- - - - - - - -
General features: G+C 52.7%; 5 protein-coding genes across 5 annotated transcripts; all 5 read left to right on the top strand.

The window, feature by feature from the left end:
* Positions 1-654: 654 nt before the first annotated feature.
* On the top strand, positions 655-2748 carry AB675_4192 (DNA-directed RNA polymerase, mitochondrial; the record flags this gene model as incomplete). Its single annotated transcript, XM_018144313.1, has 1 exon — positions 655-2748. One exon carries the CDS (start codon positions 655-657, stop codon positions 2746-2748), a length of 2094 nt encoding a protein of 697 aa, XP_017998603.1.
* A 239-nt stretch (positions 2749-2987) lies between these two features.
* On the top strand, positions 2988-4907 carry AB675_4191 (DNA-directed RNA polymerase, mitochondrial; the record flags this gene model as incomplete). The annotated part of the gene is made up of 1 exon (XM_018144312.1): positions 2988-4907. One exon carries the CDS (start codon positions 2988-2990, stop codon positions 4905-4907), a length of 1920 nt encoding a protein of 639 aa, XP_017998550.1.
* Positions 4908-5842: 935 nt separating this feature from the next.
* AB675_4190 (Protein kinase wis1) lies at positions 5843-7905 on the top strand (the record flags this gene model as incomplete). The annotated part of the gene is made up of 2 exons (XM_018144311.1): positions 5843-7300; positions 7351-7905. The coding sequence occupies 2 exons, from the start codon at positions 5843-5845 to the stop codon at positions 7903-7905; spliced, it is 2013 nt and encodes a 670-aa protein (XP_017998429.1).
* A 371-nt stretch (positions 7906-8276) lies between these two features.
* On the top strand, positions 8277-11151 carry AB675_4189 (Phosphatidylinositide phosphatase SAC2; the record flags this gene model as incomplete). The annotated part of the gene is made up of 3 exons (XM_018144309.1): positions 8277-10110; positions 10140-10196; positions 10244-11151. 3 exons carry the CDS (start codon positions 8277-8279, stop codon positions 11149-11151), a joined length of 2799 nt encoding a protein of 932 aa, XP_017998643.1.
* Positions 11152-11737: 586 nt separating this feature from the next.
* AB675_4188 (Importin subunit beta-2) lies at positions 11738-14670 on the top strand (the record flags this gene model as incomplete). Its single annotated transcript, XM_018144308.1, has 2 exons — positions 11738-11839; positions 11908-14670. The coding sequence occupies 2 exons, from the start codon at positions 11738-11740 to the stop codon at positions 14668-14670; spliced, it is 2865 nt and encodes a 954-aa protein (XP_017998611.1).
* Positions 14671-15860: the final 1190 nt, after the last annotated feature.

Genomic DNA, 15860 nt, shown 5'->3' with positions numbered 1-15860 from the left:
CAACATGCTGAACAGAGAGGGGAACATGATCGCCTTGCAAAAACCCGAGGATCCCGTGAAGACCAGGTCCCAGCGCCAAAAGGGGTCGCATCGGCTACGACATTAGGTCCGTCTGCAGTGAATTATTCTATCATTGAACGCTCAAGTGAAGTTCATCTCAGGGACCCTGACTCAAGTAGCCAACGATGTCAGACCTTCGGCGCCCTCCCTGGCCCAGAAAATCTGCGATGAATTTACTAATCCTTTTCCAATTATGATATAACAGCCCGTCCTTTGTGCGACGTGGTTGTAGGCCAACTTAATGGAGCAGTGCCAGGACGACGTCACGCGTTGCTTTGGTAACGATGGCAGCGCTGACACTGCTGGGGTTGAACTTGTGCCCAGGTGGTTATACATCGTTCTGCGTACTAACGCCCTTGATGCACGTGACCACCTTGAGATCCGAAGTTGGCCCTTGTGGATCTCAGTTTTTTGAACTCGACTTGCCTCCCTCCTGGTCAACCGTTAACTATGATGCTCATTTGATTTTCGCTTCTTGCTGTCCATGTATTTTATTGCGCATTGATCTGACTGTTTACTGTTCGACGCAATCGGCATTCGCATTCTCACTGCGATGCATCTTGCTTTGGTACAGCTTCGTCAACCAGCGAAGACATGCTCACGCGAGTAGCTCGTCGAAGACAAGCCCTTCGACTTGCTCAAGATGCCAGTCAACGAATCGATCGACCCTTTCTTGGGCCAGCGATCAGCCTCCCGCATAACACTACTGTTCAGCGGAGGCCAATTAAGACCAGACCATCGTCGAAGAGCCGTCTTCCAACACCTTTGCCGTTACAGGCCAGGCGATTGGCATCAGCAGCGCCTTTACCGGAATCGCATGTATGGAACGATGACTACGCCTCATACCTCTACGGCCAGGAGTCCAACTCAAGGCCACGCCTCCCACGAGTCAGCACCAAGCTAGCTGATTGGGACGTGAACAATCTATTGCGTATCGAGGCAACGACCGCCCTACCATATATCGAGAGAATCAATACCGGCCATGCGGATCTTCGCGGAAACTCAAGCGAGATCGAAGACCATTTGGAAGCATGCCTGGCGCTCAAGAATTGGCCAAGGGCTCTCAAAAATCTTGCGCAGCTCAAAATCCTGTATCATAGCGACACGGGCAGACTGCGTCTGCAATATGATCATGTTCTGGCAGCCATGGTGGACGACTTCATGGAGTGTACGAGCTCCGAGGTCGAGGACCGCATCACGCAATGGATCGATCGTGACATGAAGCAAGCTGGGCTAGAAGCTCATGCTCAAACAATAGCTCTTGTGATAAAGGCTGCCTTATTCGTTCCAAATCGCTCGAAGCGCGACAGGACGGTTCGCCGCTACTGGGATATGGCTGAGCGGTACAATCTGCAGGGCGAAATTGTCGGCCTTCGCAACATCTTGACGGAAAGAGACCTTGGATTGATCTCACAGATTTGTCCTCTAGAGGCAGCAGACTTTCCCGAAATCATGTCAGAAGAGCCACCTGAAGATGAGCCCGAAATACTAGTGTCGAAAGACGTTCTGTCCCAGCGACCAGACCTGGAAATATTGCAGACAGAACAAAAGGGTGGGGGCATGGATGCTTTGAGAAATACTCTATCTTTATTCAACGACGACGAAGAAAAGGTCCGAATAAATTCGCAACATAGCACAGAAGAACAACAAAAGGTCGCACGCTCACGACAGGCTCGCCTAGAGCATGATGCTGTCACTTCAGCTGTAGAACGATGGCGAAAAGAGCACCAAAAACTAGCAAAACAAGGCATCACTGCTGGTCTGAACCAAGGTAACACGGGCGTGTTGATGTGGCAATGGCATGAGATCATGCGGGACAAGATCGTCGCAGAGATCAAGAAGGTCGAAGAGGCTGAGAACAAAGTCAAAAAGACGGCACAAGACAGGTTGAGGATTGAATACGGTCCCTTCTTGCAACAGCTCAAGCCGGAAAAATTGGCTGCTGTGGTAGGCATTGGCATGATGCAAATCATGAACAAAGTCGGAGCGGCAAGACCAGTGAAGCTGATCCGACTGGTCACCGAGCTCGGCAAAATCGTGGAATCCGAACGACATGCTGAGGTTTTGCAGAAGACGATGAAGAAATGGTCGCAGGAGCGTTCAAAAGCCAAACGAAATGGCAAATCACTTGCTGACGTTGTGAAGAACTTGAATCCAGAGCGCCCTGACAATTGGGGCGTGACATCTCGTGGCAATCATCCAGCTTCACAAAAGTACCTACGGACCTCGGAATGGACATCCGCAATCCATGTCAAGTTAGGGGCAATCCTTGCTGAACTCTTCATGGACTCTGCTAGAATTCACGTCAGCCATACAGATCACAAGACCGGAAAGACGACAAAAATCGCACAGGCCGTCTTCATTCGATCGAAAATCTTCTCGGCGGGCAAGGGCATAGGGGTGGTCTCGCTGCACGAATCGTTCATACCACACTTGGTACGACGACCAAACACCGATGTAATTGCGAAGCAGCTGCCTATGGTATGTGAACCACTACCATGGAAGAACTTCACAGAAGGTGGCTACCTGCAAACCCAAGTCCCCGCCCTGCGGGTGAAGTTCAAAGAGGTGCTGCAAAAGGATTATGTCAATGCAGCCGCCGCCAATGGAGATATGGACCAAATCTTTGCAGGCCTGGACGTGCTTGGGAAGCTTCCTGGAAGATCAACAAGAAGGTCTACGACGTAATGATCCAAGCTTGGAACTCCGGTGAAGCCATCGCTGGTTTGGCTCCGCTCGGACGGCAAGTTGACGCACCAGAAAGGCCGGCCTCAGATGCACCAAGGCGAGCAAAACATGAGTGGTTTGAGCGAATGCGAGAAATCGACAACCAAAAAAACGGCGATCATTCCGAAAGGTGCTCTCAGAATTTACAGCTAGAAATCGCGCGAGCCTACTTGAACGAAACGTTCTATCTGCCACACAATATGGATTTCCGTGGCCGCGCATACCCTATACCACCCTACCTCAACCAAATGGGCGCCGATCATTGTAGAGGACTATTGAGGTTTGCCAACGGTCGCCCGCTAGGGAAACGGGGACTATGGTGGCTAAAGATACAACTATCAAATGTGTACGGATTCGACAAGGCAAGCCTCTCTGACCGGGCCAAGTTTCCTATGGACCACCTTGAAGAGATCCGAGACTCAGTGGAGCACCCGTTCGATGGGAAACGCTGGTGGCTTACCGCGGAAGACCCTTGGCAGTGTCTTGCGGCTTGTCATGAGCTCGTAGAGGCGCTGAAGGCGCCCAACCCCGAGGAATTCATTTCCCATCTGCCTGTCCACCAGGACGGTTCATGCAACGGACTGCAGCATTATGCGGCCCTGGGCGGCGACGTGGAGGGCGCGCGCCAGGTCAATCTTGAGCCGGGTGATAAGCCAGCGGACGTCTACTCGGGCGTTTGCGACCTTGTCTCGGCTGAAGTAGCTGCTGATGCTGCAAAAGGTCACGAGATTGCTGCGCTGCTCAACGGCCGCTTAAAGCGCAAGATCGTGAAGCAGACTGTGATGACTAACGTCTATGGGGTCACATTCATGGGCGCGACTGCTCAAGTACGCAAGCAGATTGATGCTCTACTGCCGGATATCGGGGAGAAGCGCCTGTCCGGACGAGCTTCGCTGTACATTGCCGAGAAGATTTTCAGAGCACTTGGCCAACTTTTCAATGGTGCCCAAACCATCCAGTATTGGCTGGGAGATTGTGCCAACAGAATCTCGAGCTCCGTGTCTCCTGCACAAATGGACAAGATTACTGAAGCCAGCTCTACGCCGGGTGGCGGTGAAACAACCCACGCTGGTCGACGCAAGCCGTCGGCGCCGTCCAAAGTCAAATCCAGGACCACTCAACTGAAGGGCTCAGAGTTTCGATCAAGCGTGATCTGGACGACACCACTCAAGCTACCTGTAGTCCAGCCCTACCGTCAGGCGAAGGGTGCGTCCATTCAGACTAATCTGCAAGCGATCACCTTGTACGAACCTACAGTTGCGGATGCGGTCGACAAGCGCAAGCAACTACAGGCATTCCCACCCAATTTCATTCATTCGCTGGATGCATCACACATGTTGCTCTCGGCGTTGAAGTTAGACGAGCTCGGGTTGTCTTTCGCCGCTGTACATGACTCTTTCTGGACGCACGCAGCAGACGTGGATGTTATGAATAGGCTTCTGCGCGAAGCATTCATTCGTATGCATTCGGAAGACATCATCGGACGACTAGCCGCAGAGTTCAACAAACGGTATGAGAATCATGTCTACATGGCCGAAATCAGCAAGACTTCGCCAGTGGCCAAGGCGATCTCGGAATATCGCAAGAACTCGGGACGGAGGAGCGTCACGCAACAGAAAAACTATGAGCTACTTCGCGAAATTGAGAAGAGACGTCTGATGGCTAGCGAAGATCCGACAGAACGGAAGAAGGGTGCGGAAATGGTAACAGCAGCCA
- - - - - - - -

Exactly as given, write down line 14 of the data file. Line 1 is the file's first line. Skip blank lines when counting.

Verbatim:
Genomic DNA, 15860 nt, shown 5'->3' with positions numbered 1-15860 from the left: